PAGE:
Project Ref: NGCM-0087
Supervisor: Hodei Urrutxua
Academic Unit: AACE
Research Group: Astronautics
Co-supervisor: Jonathon Hare
Academic Unit: Vision, Learning and Control
Research Area: Computational Engineering
Project Description: As space missions become increasingly complex and robotic missions exceedingly ambitious, there is a growing need for autonomous capabilities on-board spacecraft. One such example is the close proximity operations around non-cooperative bodies, which is a key technology required to enable robotic active space debris removal or satellite refuelling missions. Autonomous navigation and automatic decision-making are crucial capabilities for critical parts of the mission. These concepts not only involve challenges in close formation flying, but eventually docking or capture operations as well. For such operations, extremely accurate sensing techniques will be needed to provide on-board, precise, real-time estimates of the spacecraft dynamical state relative to the target body.
Though the working principles of navigation sensors are relatively mature after decades of in-orbit rendez-vous and docking operations, recent advances in artificial intelligence (AI) and machine learning technologies enable previously unimaginable tasks to be effectively, efficiently and reliably accomplished by computers. In fact, machine vision algorithms for navigation purposes have been successfully developed and deployed for many terrestrial applications, e.g. visual odometry for cars, state estimation for unmanned aerial vehicles, etc. The latest breakthrough in the field of machine learning is coming from "deep learning" technologies, which attempt to model high-level abstractions in data and can naturally be applied to computer vision. The applications and ramifications of deep learning technologies are immense and novel advances in computer vision could play a significant role in the field of autonomous guidance, control & navigation systems. This PhD project will study deep learning technologies and explore how they can be incorporated into spacecraft guidance and navigation systems to improve the currently available capabilities and algorithms.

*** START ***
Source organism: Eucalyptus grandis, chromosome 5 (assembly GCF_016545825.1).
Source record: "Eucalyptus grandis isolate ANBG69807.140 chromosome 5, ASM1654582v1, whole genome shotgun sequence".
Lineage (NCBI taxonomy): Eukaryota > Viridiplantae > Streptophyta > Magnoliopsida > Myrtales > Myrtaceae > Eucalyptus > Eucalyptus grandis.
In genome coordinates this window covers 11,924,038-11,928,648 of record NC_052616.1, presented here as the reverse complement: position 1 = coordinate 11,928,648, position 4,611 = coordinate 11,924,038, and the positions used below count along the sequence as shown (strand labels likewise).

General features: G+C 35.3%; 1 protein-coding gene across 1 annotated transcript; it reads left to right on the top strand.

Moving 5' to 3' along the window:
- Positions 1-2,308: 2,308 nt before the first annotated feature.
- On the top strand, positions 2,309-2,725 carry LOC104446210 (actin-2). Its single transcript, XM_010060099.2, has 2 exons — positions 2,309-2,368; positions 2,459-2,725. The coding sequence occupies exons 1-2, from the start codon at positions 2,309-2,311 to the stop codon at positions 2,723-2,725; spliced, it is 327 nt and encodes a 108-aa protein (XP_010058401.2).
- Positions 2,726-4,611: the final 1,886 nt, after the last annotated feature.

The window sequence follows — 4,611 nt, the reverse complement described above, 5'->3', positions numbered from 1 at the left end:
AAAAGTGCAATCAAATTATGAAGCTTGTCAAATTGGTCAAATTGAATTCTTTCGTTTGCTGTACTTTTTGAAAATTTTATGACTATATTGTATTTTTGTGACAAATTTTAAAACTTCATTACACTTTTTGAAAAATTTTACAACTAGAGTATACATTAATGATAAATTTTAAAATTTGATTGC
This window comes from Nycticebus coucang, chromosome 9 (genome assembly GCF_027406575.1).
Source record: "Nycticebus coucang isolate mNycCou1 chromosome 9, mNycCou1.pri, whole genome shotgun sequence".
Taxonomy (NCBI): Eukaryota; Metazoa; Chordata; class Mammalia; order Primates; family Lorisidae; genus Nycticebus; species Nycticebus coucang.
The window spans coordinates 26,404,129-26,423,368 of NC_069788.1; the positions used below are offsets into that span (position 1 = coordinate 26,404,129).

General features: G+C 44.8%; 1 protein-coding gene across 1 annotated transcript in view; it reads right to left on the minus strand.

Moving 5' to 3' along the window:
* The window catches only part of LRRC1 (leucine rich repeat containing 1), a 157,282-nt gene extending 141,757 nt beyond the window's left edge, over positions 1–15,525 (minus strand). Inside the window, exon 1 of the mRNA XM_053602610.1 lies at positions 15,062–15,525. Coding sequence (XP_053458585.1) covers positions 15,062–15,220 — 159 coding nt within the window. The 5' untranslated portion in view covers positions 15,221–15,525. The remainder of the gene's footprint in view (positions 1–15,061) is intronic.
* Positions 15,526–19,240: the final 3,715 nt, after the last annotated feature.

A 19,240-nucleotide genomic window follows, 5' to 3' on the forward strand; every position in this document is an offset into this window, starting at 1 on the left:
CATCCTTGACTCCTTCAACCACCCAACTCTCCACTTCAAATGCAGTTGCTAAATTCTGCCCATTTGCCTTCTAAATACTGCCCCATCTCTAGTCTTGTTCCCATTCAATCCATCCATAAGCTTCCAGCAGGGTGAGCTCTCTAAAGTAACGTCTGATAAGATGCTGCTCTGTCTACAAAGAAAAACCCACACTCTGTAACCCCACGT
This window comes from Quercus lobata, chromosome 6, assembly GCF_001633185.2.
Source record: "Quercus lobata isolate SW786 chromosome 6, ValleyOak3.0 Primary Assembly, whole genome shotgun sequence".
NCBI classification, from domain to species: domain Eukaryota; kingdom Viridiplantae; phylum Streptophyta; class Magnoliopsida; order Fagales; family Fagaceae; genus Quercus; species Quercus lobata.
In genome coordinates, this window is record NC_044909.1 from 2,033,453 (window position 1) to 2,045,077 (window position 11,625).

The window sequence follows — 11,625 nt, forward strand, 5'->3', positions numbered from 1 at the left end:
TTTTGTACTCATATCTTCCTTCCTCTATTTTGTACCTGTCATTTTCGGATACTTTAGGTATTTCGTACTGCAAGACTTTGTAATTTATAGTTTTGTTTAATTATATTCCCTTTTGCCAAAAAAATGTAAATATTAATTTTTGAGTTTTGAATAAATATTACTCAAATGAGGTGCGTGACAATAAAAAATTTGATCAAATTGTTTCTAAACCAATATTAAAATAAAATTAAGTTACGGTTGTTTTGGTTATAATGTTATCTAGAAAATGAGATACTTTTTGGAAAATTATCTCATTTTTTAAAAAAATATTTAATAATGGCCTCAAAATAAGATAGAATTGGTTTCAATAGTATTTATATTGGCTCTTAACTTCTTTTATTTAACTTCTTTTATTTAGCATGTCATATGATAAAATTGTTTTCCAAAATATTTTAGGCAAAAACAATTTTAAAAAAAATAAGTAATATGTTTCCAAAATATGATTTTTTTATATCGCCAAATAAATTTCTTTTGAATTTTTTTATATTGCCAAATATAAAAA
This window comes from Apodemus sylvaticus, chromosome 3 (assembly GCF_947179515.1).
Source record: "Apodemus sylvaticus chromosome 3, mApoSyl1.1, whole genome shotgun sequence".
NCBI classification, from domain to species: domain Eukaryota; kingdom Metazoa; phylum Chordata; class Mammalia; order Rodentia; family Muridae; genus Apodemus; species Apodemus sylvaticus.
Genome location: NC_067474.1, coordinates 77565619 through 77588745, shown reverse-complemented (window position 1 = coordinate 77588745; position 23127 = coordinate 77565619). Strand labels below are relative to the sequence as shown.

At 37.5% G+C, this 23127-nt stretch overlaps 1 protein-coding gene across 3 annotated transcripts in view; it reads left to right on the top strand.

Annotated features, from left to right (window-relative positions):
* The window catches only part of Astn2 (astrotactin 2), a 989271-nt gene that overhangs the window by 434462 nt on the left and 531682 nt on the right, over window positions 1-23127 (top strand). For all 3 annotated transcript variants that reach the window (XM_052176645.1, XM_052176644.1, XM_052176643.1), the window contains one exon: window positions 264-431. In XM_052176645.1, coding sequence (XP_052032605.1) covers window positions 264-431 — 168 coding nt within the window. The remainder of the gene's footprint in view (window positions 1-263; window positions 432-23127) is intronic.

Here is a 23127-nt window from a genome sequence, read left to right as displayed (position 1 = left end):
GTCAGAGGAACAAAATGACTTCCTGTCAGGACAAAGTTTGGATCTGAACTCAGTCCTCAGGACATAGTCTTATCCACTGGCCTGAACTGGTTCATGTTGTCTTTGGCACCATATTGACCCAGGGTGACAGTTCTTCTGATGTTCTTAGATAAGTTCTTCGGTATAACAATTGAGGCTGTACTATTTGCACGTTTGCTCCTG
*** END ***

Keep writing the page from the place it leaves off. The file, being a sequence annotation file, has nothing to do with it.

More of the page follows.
In scenarios of active space debris removal, these technologies could not only improve the automatic detection of spacecraft shapes, but even enable structural integrity checks and risk assessments before attempting a proximity manoeuvre, or get accurate estimates of their exact centre of mass, pose, rotational state, superficial features, and a long range of information, which can then be fed to the on-board control, decision-making and manoeuvre scheduling algorithms.
Thus, this research project pursues to make major contributions developing innovative algorithms that exploit the potential of modern machine learning and deep learning technologies applied to computer vision for proximity operations in space.
Keywords: Computational Modelling, Computational Engineering, Aeronautical Engineering, Computer Science, Software Engineering
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